[In Apartheid South Africa], when I had to see a white doctor — a white doctor who was prepared to have black patients — I would have go to a back room, a specially segregated room where black patients of white doctors went who could never enter through the same door that was used by white people.
Now compare that to Israel. Three years ago, a black pastor friend of mine went to Israel where he had an accident and had to be hospitalized. When he came back to South Africa, he said to as many people as he could, that the people who are talking about apartheid in Israel are talking nonsense.
“When I was in that hospital in Israel,” he tells people, “on my right was sleeping a Jew and on my left was a Palestinian Muslim and in between that Palestinian Muslim and that Jew was this black South African.”
This video also makes specific reference to Nelson Mandela, the famous anti-apartheid activist who later became President of South Africa. On Mandela, Meshoe says:
Let’s remember the major reason Nelson Mandela went to prison — why he was involved with the armed struggle. He was fighting for the right to vote, for the right to choose the leaders who one believes in, for the right to move and travel freely, to live wherever one wants, to be educated, and to be admitted to the hospital or medical facility of your choice. . .If South African apartheid was what people are seeing in Israel, there would never have been any need for an armed struggle. There would never have been any need for a Nelson Mandela to go to prison because he would have all the rights Arabs in Israel have.
It should be noted this is rather ironic considering Mandela was rather critical of Israel. Here’s Mandela on The International Day Of Solidarity With The Palestinian People in 1997:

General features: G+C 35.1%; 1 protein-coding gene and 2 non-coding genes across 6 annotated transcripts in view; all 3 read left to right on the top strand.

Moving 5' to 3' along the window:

I have come to join you today to add our own voice to the universal call for Palestinian self-determination and statehood. We would be beneath our own reason for existence as government and as a nation, if the resolution of the problems of the Middle East did not feature prominently on our agenda. . . We know too well that our freedom is incomplete without the freedom of the Palestinians; without the resolution of conflicts in East Timor, the Sudan and other parts of the world.
Mandela also praised the work of Yizhak Rabin, the former Israeli Prime Minister who won the Nobel Peace Prize and later got assassinated by far-right Zionist Yigal Amir for his role in creating the Oslo Accords. What does Israeli Prime Minister Benjamin Netanyahu think of the Oslo Accords? Well here’s him talking about them in 2001:
But then the question came up of just who would define what Defined Military Sites were. I received a letter — to my and to [Palestinian Liberation Army leader Yasser] Arafat, at the same time — which said that Israel, and only Israel, would be the one to define what those are, the location of those military sites and their size. Now, they did not want to give me that letter, so I did not give the Hebron Agreement. I stopped the government meeting, I said: “I’m not signing.” Only when the letter came, in the course of the meeting, to my and to Arafat, only then did I sign the Hebron Agreement. Or rather, ratify it, it had already been signed. Why does this matter? Because at that moment I actually stopped the Oslo Accord.